The year 2020 was tough for everyone, children and adults alike. Most school-age kids were forced to attend school virtually, at least for part of the year. This, combined with lockdowns, caused screen time use to surge.
More than usual, parents may fear kids aren’t learning well or are being exposed to things they aren’t yet mature enough to handle. On this, their intuition may be correct: 2020 saw an increase in LGBTQ-friendly marketing targeted at kids.
Cartoon Network–whose primary audience is children—recently sent out this tweet:
“Here’s to not only normalizing gender pronouns, but respecting them, too,” Cartoon Network’s tweet reads. “Whether you use he/she/them or something else, we acknowledge and LOVE you!”
In November, I covered similar efforts by two other somewhat kid-friendly brands, Oreo and Tampax.
Earlier this year, the TV channel Nickelodeon encouraged its young audience to accept transgender individuals.
Brands that provide products or entertainment typically reserved for a younger audience have been transparent, honest, and even persuasive that they are using their brand to look appealing and progressive, and to normalize LGBTQ issues, particularly transgender-related ideas.
Twisting language to communicate political groupthink is hardly a new concept, but it has been a hallmark to capitalizing on the LGBTQ movement’s primary goal: Forcing others to accept these individuals to the point where they are not just equal to others but entitled.
I could be wrong here, but it’s also the first time I’ve really seen children targeted as much as adults are, if not more.
It’s not just brands that do this overtly. Production studios do it too. Every year for the past several years, The LGBTQ rights and media-monitoring group GLAAD has released its Studio Responsibility Index, which it says “maps the quantity, quality and diversity of lesbian, gay, bisexual, transgender, and queer (LGBTQ) characters in films released by eight major motion picture studios during the 2019 calendar year.”
The films were released by major studios such as Lionsgate, Paramount Pictures, Sony Pictures, Walt Disney Studios, and Warner Bros.
GLAAD says that its report “is intended to serve as a road map toward increasing fair, accurate and inclusive LGBTQ representation in film.”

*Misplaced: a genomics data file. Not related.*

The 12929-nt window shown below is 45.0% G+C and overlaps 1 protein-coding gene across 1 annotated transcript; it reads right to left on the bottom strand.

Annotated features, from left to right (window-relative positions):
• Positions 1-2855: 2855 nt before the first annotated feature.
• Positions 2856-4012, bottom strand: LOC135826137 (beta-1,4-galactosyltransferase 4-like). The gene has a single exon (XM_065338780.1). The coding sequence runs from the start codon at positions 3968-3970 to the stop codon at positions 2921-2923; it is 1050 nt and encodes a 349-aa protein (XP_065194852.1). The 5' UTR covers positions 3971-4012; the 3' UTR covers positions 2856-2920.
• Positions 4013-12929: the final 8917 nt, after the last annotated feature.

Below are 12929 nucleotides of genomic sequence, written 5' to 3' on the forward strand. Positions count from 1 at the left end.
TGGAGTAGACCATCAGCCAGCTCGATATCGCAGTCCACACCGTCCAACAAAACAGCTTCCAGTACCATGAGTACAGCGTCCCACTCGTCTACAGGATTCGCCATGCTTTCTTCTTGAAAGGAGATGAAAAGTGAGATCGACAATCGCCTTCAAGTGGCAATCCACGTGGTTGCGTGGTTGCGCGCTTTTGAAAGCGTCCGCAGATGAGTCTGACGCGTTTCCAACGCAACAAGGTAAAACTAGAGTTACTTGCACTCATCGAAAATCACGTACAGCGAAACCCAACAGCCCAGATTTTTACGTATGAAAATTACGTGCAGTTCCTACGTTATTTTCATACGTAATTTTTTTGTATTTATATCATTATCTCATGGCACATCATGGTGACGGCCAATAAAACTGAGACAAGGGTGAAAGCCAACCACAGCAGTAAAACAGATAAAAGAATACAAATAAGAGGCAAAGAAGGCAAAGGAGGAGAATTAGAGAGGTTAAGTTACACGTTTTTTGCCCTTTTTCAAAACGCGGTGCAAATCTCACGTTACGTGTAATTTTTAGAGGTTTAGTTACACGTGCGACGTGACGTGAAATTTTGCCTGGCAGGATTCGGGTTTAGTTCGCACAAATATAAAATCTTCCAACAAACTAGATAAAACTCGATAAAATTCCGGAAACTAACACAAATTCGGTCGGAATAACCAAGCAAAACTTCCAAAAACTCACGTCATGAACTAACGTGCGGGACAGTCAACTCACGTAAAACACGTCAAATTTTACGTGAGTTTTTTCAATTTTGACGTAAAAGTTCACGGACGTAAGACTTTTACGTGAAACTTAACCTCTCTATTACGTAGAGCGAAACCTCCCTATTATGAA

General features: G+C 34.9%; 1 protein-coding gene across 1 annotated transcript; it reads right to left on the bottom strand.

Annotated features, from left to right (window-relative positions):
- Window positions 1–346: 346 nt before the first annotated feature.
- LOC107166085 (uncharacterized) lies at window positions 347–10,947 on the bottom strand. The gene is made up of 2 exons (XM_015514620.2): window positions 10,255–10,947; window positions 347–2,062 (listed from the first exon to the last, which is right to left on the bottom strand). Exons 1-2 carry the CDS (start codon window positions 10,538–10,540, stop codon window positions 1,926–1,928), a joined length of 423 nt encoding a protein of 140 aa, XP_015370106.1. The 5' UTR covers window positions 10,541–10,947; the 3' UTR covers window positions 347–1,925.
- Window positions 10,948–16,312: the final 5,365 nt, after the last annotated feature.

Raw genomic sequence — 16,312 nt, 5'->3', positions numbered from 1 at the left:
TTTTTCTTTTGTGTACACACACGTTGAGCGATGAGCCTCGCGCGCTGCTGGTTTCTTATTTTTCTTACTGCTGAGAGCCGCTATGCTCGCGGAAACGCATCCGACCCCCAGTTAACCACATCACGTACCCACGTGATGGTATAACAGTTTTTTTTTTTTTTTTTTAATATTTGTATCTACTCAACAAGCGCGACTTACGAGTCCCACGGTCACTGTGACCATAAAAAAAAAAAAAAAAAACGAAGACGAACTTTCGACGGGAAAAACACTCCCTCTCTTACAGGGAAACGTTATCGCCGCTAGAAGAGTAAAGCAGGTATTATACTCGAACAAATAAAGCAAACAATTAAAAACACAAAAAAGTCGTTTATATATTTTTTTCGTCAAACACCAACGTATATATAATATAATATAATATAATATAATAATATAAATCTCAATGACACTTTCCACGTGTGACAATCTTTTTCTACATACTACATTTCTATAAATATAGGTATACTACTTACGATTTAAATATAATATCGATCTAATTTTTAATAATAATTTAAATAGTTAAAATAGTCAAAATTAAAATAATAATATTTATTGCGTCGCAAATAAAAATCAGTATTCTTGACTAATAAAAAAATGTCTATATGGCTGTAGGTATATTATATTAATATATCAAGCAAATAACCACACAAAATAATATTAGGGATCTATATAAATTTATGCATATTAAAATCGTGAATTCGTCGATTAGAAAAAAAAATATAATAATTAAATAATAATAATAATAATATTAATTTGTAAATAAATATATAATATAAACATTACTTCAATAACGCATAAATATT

Of the films released by major studios in 2019, according to GLAAD, a total of 22 or 18.6% “contained characters identified as LGBTQ,” which the group counts as a “slight improvement.”
Numbers for 2020 aren’t available yet, but based on observations and anecdotes, the year wasn’t too shabby for LGBTQ representation in media and marketing.
It’s safe to say that LGBTQ representation in multimedia–from social media and television to marketing and films—has shown a slow but steady uptick in these ideas percolating, sometimes smack dab in our kids’ faces. This is frustrating on several fronts.
For starters, when other things are marketed to children, such as religion or politics, outrage inevitably ensues. The woke masses cry out that Christianity or conservatism is trying to indoctrinate their children.
The double standard is obvious and you need not be a conservative or a religious person to see it.
All this LGBTQ representation, via brand marketing or entertainment, could make a child think that these ideas are normal, healthy, and exist happily everywhere. This could not be further from the truth.
The transgender youth population is relatively small, although it’s rapidly increasing. In June 2019, a Gallup poll reported that Americans greatly overestimate the size of the gay and transgender population.
That trend reinforces the thesis by Wall Street Journal writer Abigail Shrier, author of “Irreversible Damage: The Transgender Craze Seducing Our Daughters,” that transgender ideology is acting more as a contagion than a closeted societal norm waiting to break free.
The transgender youth population also is at increased risk for depression and suicide, despite its ability to live freely because of nondiscrimination laws, to socially or medically transition, and to force others to use their “correct” pronouns.
Debilitating unhappiness in a free country suggests that the issue may not be bigotry but the application of a failed cure because the illness is misdiagnosed.
In a year when more young people were online, glued to screens more than ever before, it’s discouraging to see the persistence and consistency of brands and entertainment targeting children and youth and encouraging normalization of LGBTQ concepts among those precious resources.
Of all the things the marketing and entertainment industries could do for our children–encourage them to read, play, be kind, respect their elders, reject foul language, or abstain from sex–they instead encourage the twisting of language, the acceptance of a “norm” that harms young people, and the perpetuation of a myth that the LGBTQ community is marginalized.
It’s time for these industries to stick to telling stories, packaging cookies, or making people laugh–and leave our kids alone.